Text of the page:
NFL, Former Players Settle Concussion Lawsuits for $765 Million

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NFL, Former Players Settle Concussion Lawsuits for $765 Million

Remember Jim McMahon? The brash quarterback who took the Chicago Bears to the Superbowl in 1986? He wore sunglasses, had spiky hair, mouthed off to league officials and even once mooned a news camera in a helicopter flying over practice.

Today he’s in his mid-50s and he has early-stage dementia.

McMahon is one of 4,500 former players who sued the National Football League, arguing they have injuries related to on-field concussions. The NFL agreed to pay them $765 million, a settlement which still needs to be approved by a judge.

Also involved in the lawsuit are families of players like Junior Seau who committed suicide and was later found to have a brain disease called CTE, which has been linked to concussions.

Attorneys for the former players argued that the league, which markets its hard hits to avid fans, deliberately covered up the dangers to keep its players on the field and protect its image. It’s a charge McMahon agrees with.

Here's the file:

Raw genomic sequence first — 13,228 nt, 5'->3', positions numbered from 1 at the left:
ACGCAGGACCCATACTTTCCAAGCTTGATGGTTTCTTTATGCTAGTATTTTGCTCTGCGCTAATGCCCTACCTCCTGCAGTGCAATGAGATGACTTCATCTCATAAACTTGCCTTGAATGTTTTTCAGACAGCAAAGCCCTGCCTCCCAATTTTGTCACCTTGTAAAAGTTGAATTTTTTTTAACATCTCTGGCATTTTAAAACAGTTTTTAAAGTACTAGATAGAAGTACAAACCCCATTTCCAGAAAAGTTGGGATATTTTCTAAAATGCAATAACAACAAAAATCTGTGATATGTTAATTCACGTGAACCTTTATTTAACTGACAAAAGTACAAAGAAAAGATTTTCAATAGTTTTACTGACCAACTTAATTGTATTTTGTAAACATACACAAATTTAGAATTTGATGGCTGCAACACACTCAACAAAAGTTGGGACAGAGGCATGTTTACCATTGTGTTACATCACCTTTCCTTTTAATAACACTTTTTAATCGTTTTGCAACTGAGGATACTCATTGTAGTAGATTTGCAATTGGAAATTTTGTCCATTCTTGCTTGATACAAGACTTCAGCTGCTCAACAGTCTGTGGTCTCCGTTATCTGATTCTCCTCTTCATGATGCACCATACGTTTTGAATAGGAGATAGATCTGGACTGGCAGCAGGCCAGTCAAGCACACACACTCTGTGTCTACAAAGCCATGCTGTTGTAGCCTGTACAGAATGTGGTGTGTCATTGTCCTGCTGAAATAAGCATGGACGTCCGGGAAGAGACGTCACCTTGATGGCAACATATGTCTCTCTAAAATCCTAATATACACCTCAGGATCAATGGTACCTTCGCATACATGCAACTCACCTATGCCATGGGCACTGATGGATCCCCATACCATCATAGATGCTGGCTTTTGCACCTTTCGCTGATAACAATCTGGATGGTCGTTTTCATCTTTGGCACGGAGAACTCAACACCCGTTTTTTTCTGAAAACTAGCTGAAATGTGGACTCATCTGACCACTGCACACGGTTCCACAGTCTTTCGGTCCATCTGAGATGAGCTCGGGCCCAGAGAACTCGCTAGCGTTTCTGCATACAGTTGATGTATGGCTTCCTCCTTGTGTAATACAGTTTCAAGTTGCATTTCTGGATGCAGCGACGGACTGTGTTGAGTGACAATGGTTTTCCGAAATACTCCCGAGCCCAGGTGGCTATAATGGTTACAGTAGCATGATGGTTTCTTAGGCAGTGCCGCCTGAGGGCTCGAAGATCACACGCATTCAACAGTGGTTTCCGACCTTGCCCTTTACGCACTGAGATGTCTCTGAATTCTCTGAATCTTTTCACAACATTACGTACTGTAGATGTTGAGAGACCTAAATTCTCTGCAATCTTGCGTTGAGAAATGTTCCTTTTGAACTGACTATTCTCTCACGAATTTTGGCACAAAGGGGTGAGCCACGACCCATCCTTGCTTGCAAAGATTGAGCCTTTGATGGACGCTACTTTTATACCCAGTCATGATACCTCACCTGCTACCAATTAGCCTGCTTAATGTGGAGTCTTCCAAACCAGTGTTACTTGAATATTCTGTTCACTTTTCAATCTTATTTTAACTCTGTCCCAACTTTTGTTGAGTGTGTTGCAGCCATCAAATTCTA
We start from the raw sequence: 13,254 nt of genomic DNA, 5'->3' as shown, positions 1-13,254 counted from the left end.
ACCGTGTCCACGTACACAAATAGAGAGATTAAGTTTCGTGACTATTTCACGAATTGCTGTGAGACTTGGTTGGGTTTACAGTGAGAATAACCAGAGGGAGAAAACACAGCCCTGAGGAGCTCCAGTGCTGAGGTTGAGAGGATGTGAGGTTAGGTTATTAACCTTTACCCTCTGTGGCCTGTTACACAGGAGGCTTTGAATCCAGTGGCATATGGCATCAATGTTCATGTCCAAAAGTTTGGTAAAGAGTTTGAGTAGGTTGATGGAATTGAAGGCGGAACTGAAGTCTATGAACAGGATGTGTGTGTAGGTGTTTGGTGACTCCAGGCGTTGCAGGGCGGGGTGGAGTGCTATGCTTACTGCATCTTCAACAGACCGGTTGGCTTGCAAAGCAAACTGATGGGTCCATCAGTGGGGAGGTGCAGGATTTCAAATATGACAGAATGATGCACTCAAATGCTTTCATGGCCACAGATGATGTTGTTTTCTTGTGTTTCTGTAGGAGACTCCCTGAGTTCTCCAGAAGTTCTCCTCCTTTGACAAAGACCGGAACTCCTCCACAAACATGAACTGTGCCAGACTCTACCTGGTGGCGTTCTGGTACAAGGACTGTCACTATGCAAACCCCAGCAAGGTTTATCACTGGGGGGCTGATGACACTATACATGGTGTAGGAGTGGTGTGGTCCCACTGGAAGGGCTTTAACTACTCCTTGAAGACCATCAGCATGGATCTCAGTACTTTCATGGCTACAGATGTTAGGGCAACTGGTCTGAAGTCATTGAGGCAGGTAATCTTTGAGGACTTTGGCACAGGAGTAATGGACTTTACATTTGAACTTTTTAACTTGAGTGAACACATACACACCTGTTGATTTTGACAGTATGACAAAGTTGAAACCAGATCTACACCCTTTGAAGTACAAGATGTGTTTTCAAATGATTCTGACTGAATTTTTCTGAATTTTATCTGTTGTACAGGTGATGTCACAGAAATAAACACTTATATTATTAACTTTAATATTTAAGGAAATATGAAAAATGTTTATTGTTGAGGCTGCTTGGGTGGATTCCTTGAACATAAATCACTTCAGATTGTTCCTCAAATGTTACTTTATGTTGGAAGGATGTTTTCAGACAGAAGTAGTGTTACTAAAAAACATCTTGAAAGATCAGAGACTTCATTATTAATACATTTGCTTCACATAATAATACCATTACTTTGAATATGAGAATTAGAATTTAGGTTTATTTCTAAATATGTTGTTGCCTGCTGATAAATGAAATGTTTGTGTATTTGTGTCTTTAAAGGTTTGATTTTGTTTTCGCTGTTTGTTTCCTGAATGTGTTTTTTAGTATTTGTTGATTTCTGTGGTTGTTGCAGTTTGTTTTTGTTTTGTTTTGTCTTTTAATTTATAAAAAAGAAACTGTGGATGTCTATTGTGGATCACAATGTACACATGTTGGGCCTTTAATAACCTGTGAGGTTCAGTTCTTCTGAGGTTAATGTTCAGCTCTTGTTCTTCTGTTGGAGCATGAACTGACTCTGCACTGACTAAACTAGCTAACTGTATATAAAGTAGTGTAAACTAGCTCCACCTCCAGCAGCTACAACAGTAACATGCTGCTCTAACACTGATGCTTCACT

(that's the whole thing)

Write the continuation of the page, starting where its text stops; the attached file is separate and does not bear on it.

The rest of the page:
“They knew about it and they didn't tell us,” he said, “That's just like flat-out lying to you, looking in your face and lying to you.”

And that allegation is a big part of why the settlement is so controversial.

The NFL, which is admitting no wrongdoing, won’t have to open its files and won’t be forced to explain things like its so-called “mild traumatic brain injury committee” which was led not by a brain doctor but by a rheumatologist.

But the size of the settlement is also part of why it’s so controversial. Each of the league's 19,000 former players will be eligible for a medical exam. Those with cognitive impairment will get further testing and treatment. And those with serious illnesses will get up to $5 million.

There is one more important issue that critics are raising. The settlement does not include anything to force the NFL to make safety changes to prevent future concussions. So when the season kicks off next week, it will be business as usual.

Experts we spoke with say this settlement has raised awareness about a lingering issue that is not going away. So next week at kick-off, perhaps fans will pause for a moment, and reflect on the real price of the hits so many of us love.